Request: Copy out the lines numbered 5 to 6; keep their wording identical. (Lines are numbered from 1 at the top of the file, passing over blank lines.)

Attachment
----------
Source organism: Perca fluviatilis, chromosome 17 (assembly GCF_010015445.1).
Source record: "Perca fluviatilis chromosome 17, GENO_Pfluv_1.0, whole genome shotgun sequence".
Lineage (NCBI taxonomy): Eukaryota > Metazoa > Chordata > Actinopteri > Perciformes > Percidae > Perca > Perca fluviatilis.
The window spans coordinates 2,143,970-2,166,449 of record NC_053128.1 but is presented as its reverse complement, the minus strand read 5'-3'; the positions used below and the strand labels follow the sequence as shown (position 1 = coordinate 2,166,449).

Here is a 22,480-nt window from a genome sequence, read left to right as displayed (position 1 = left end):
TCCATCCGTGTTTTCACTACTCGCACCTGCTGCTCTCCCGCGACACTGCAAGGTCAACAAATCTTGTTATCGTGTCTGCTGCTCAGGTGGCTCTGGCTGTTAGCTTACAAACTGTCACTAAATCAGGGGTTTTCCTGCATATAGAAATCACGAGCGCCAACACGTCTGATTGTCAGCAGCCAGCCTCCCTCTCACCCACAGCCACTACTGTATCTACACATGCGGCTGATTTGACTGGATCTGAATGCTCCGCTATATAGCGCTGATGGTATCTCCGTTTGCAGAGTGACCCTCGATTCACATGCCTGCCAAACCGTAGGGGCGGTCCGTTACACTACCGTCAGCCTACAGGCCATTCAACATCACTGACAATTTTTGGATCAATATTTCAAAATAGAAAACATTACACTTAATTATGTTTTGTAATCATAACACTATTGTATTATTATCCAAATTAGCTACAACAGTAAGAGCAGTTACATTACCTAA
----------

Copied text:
Here is a 22,480-nt window from a genome sequence, read left to right as displayed (position 1 = left end):
TCCATCCGTGTTTTCACTACTCGCACCTGCTGCTCTCCCGCGACACTGCAAGGTCAACAAATCTTGTTATCGTGTCTGCTGCTCAGGTGGCTCTGGCTGTTAGCTTACAAACTGTCACTAAATCAGGGGTTTTCCTGCATATAGAAATCACGAGCGCCAACACGTCTGATTGTCAGCAGCCAGCCTCCCTCTCACCCACAGCCACTACTGTATCTACACATGCGGCTGATTTGACTGGATCTGAATGCTCCGCTATATAGCGCTGATGGTATCTCCGTTTGCAGAGTGACCCTCGATTCACATGCCTGCCAAACCGTAGGGGCGGTCCGTTACACTACCGTCAGCCTACAGGCCATTCAACATCACTGACAATTTTTGGATCAATATTTCAAAATAGAAAACATTACACTTAATTATGTTTTGTAATCATAACACTATTGTATTATTATCCAAATTAGCTACAACAGTAAGAGCAGTTACATTACCTAA